In Kauffman v. Maier , 94 Cal. 269, the court, in its order granting a new trial, specified certain grounds upon which it made the order, and denied the motion "on all other grounds embraced in said motion, save said ground aforesaid." We held that the court could not thus limit the party moving for a new trial to a review of the ground specified in the order, but that "upon an appeal from that order this court will review the entire record upon which the order was based, and, if there be found any error in the record which would have justified the court in making the order, the order will be affirmed upon the same principles that an order sustaining a demurrer to a defective complaint will be sustained, even though the ground upon which the trial court sustained it may be held untenable." In that case we also said: "This rule has a limitation in cases where one of the grounds upon which the new trial is sought is the insufficiency of the evidence to justify the verdict or decision. If, in such a case, the trial court, in its order granting a new trial, excludes this as a ground of its action by direct language, and the record shows that there was a conflict of evidence, this court, upon the same principles that cause it to affirm an order granting or denying a new trial upon that ground, will accept the conclusion of the trial court, and not re-examine the evidence."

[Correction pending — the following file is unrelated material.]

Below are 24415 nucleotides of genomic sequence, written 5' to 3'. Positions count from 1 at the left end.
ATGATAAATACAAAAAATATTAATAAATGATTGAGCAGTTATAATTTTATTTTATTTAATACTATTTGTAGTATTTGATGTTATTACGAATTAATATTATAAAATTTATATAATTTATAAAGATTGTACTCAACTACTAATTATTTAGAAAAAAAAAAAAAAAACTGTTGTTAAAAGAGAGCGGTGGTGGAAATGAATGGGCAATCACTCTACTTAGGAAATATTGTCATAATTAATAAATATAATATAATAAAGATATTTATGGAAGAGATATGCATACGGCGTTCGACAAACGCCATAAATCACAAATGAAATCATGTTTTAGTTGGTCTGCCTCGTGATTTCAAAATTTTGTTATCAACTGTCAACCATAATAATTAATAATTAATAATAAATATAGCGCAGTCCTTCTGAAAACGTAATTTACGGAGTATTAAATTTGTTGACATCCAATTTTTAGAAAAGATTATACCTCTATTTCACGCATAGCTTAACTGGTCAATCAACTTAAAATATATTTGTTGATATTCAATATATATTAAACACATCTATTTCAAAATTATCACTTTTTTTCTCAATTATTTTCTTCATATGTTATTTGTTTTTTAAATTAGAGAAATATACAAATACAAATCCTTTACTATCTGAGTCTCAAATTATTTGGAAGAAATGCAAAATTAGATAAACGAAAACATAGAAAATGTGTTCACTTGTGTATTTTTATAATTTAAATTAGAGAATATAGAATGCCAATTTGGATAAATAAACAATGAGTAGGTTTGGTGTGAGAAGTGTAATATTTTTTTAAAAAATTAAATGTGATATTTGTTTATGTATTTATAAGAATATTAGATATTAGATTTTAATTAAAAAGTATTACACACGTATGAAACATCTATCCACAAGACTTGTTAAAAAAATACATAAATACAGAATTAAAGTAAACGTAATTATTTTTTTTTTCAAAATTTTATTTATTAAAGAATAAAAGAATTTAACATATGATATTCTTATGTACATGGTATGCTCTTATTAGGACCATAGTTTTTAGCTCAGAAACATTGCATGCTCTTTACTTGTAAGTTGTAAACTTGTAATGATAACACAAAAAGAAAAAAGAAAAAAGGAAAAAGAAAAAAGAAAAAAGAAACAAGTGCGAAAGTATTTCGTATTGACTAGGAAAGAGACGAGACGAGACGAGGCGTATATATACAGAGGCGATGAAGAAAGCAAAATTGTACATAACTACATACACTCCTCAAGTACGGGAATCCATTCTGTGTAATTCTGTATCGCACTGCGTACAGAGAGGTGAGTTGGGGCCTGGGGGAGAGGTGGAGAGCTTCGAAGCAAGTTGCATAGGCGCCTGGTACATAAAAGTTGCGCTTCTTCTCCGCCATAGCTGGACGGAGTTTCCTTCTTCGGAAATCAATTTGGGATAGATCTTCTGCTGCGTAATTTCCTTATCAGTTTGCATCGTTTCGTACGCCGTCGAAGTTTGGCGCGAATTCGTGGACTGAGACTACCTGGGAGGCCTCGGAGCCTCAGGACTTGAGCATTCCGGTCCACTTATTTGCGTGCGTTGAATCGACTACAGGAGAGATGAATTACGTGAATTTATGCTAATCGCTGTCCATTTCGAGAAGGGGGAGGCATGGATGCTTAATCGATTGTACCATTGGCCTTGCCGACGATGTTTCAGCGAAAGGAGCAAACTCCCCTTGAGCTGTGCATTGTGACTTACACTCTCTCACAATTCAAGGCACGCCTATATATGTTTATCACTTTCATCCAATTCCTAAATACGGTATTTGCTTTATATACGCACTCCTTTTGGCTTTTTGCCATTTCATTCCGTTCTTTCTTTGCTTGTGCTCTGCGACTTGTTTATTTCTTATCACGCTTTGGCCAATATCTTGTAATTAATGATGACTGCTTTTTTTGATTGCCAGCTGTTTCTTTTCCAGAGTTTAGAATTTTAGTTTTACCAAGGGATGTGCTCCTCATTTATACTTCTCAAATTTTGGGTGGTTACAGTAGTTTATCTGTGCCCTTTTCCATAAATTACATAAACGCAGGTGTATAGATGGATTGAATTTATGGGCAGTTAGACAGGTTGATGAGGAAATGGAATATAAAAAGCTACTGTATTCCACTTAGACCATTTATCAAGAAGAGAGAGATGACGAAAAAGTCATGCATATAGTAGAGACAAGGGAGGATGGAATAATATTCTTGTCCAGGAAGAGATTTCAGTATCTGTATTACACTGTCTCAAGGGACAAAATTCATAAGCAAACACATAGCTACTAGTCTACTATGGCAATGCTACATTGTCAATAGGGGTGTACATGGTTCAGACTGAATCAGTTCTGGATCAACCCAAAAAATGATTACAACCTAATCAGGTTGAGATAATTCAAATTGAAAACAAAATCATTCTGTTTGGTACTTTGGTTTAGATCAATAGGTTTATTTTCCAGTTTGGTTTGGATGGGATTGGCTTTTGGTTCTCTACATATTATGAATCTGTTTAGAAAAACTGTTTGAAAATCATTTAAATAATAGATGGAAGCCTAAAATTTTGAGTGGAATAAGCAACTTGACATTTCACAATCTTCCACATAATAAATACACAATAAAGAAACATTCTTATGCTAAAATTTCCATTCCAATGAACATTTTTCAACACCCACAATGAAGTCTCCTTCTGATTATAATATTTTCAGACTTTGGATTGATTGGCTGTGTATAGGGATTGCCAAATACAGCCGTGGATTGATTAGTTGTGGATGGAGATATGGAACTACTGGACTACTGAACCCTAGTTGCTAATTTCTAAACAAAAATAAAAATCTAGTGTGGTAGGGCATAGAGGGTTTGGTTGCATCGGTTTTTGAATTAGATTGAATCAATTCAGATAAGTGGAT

From these propositions follows the corollary that if one of the grounds of the motion for a new trial is that it is contrary to evidence, and the order does not specify the ground upon which the new trial is granted, it must be held here that, if there is any ground upon which it can be sustained, it must be affirmed; and that, as the granting or denying a motion for a new trial upon the ground that the decision or verdict was contrary to evidence is largely within the discretion of the trial court, its action will not be reversed unless its discretion in this respect has been abused, whether this be the only ground upon which the motion is made, or one of the several statutory grounds.

         The Penal Code, section 1181 (6), authorizes the court to grant a new trial when the verdict is contrary to law or evidence; and, whenever the trial court is of the opinion that the evidence upon which the conviction was had was insufficient to justify the verdict, it is its duty to grant a new trial, and its action in this respect will not be reversed in this court, unless it shall be shown that t here was a manifest abuse of its discretion. [36 P. 664] (People v. Baker , 39 Cal. 686; People v. Ashnauer , 47 Cal. 98; People v. Hotz , 73 Cal. 241; People v. Lum Yit , 83 Cal. 130.) The appellant herein has not shown any violation of this rule, and an examination of the record does not enable us to say that the court was not justified in its action.

         The order is affirmed.

Summaries of

People v. Flood

Supreme Court of California
May 1, 1894
102 Cal. 330 (Cal. 1894)
Case details for

People v. Flood

Case Details

Full title:THE PEOPLE, Appellant, v. JOHN W. FLOOD, Respondent

Court:Supreme Court of California

Date published: May 1, 1894


102 Cal. 330 (Cal. 1894)
36 P. 663